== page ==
My main objection to this argument would be to premise 2. It would be impossible to be morally perfect without having all of the other God-like qualities, omniscience, timeless, space-less, etc. I will use an anecdote to illuminate why that assertion is correct. Say that a servant was tasked with going out into a humongous garden to see if there is any snakes. He goes out to search the garden but is blindfolded so has no knowledge of how large the garden actually is. He is not able to justifiably claim therefore that there are no snakes in the garden as he simply could be missing an area where a snake is. This example is useful for coming to a conclusion in this argument because it is analogous to how God and humans function differently in regards to the full moral space of our actions. To be an objective moral standard one has to be a literal perfect example in regards to moral action. There cannot be any slip up in regards to moral action but one cannot know for sure that they have not done any immoral action unless they are able to search the entirety of moral space to see the implications of their actions. We as humans, not being omniscient, are not able to search all of moral space to see the implications of certain actions just as the blindfolded servant is not able to search the whole of a humongous field. On the other hand, God, being omniscient, would be able to justifiably conclude whether or not there is snakes in the garden, or immoral implications to actions, because he isn't blindfolded and is able to see the entirety of the garden. Therefore, in order to be an objective moral standard one has to possess the rest of the qualities that make up God, omniscience, timeless, space-less, etc., in order to be certain their actions are truly morally perfect.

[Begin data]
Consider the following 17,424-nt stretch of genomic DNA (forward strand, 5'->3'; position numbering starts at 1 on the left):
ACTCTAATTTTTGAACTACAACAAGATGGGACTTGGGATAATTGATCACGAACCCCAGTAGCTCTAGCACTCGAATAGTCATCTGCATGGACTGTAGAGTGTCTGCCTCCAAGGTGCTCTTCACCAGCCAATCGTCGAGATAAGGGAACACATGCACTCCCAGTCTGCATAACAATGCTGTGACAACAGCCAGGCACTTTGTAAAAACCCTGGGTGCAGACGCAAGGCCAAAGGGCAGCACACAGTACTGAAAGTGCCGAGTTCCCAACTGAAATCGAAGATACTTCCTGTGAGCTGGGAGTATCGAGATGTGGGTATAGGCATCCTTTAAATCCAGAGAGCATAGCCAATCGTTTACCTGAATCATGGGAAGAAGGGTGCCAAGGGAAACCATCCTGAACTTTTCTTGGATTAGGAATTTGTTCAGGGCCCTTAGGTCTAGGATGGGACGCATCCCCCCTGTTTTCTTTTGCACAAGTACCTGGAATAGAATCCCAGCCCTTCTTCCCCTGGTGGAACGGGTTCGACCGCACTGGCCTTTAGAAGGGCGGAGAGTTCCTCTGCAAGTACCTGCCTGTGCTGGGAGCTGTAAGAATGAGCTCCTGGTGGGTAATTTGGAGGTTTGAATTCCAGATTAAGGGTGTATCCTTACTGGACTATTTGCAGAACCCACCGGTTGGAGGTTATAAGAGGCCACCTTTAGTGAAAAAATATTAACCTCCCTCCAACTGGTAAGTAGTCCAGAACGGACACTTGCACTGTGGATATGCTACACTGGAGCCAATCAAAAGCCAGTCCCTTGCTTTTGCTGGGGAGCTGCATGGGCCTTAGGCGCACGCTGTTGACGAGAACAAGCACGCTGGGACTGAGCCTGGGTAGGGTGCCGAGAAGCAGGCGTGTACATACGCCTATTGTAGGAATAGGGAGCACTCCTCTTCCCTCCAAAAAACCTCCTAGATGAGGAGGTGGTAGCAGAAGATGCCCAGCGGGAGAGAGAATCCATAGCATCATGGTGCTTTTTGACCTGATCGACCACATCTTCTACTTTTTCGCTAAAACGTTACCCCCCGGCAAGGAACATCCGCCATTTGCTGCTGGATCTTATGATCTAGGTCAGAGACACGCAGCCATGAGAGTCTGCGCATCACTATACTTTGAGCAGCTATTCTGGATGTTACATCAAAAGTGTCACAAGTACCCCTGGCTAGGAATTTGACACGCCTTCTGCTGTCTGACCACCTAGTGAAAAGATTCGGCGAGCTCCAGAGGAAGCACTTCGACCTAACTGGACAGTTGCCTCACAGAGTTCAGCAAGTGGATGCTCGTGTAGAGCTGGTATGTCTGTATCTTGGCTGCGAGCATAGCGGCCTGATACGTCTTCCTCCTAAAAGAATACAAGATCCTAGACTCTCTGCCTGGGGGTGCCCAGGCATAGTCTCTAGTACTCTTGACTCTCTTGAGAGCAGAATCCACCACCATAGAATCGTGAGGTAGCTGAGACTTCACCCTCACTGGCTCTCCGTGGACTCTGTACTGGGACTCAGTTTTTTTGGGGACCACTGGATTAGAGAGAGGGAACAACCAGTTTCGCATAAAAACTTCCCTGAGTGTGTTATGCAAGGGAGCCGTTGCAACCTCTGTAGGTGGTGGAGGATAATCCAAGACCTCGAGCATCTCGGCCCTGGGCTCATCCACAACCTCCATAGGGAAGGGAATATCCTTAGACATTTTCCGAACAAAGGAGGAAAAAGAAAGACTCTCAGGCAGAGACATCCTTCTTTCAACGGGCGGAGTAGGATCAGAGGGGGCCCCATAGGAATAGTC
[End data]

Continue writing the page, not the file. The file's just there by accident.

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jayceeii

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Re: Only a morally perfect being exists?
« Reply #5 on: November 05, 2018, 12:01:35 pm »
It would be impossible to be morally perfect without having all of the other God-like qualities, omniscience, timeless, space-less, etc.
Don’t forget the race of angels, cited as a separate creation in the Bible. It is at least possible that God would have endowed the angels with traits pleasing to Himself, i.e. with sufficient inner morality. For instance, although Christians express a desire to “be with Jesus,” looking seriously at their lives one might argue Jesus would not enjoy to be with them. The purpose of the angels may be to be good companions for the Lord, but also better companions to one another, than mankind has proven itself. Becoming a better companion was not included as a goal in the religions, evidently from despair in humans.

If we presume angels to be real beings, the original proposition becomes more interesting. “If an angel does not exist, then objective moral values and duties do not exist.” Then we can note to the degree the angels are able to set up and maintain their society in such a way that the deepest and noblest growth of pure spirit occurs optimally, they have achieved objective moral values and duties. That is to say, if Jesus visits He may have little to add, seeing that the angels were competent to see most of His rules. We see the statement holds true for the angels as well as for God. If the angels are not there, I suppose we’re left with human society, where no one has ever agreed on moral standards.